Key election battleground Uttar Pradesh (UP) posted an average 38.94% voter turnout for the state as of 1 p.m.
Eight seats are up for grabs in UP today, though the state accounts for 80 seats in the Lok Sabha.
UP is where Indian elections are won and lost.
At 200 million, it is India's most populous state, and if it were a country it would be the fifth largest on the planet. Due to the state's size, voting is spread across all seven stages.
Senior citizens were among those traveling to polling stations to cast their ballot across the country today ...
--- and among some of the more seasoned voters were centenarians.
100-year-old Wangkheimayum Bhanu came out to vote in Manipur state.
108-year-old Dharam Singh cast his vote in the town of Thathri, in Jammu and Kashmir's Doda district, according to state broadcaster DD News.
And Vaman Bhairav Pande, who's 102, cast his vote in Maharashtra state.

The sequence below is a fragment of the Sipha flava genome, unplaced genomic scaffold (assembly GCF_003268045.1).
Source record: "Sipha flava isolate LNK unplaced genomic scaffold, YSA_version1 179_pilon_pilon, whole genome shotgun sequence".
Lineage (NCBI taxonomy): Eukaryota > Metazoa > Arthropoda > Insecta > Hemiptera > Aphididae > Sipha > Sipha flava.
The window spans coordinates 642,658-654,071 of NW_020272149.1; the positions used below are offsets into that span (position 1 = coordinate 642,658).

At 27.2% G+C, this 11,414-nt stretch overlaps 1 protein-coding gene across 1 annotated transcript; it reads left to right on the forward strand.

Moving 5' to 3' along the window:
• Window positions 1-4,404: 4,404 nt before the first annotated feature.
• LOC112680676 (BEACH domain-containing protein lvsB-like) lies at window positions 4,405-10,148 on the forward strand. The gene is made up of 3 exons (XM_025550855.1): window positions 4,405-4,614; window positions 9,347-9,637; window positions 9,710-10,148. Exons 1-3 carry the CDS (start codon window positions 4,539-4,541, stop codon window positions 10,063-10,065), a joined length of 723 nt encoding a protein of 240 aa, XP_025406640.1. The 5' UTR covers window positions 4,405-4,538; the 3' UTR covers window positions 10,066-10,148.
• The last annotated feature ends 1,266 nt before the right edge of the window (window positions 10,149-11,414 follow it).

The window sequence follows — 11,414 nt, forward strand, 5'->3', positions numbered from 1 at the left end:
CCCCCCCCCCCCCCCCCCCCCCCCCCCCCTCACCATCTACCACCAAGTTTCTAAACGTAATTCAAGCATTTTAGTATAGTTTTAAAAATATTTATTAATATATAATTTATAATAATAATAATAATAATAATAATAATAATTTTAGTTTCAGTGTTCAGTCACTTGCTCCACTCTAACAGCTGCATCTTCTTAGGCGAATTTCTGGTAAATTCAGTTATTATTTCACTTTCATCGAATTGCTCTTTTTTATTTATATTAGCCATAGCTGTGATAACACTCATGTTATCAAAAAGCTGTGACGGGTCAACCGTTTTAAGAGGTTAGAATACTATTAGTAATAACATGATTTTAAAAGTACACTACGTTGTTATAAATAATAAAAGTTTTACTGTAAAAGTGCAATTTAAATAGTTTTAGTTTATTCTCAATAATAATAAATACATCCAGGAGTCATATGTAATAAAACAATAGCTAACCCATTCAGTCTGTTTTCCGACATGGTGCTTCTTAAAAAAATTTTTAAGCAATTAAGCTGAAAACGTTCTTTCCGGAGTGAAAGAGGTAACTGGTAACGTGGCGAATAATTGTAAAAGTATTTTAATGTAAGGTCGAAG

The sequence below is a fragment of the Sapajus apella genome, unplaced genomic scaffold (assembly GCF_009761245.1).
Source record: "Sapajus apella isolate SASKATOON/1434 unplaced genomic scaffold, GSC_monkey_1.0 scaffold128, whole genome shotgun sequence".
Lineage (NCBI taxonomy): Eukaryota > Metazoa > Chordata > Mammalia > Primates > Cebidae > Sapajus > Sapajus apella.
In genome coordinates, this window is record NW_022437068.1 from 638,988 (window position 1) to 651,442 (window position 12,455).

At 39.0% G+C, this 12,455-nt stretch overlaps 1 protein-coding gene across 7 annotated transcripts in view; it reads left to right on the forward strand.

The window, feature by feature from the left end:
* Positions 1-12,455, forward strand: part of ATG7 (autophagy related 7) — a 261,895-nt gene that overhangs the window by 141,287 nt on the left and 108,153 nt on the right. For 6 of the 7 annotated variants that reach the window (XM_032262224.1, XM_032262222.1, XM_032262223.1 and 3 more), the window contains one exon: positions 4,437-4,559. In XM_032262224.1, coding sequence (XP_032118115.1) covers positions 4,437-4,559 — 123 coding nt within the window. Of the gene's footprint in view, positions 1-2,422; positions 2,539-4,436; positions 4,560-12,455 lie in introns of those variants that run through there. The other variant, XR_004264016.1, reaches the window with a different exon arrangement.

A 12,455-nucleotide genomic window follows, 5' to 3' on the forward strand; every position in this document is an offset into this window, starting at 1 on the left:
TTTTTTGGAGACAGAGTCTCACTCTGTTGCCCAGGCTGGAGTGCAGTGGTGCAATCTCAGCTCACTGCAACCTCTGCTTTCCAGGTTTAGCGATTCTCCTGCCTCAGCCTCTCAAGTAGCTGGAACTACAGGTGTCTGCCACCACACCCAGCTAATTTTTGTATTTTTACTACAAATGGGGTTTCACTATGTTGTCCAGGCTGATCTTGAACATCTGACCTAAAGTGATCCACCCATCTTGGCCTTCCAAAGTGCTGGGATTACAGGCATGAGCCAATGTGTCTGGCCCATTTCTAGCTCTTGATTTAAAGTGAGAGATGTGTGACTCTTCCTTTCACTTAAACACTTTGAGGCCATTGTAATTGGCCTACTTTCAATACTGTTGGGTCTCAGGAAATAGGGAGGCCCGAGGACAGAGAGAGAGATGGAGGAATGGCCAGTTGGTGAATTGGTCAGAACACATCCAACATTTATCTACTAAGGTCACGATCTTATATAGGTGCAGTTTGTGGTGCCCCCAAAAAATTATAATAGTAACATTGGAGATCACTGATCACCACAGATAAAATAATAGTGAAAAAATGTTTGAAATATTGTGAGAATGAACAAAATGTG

Polling stations in Odisha were manned with volunteers ready to lend a helping hand.
In northern Uttar Pradesh, two actors turned politicians are battling it out. The BJP’s Hema Malini, who in her heyday was known as Bollywood’s “dreamgirl,” is seeking re-election in Mathura.
In Fatehpur Sikri, just west of Agra, former actor and president of the Uttar Pradesh Congress Committee, Raj Babbar is contesting. Babbar is a three-time member of the Lok Sabha, India’s lower house of parliament, and a two-time member of the Rajya Sabha, the upper house.
In southern Karnataka state, the BJP’s DV Sadananda Gowda, also a former chief minister and current Minister of Statistics and Program Implementation, is looking to hold onto his constituency of Bangalore North.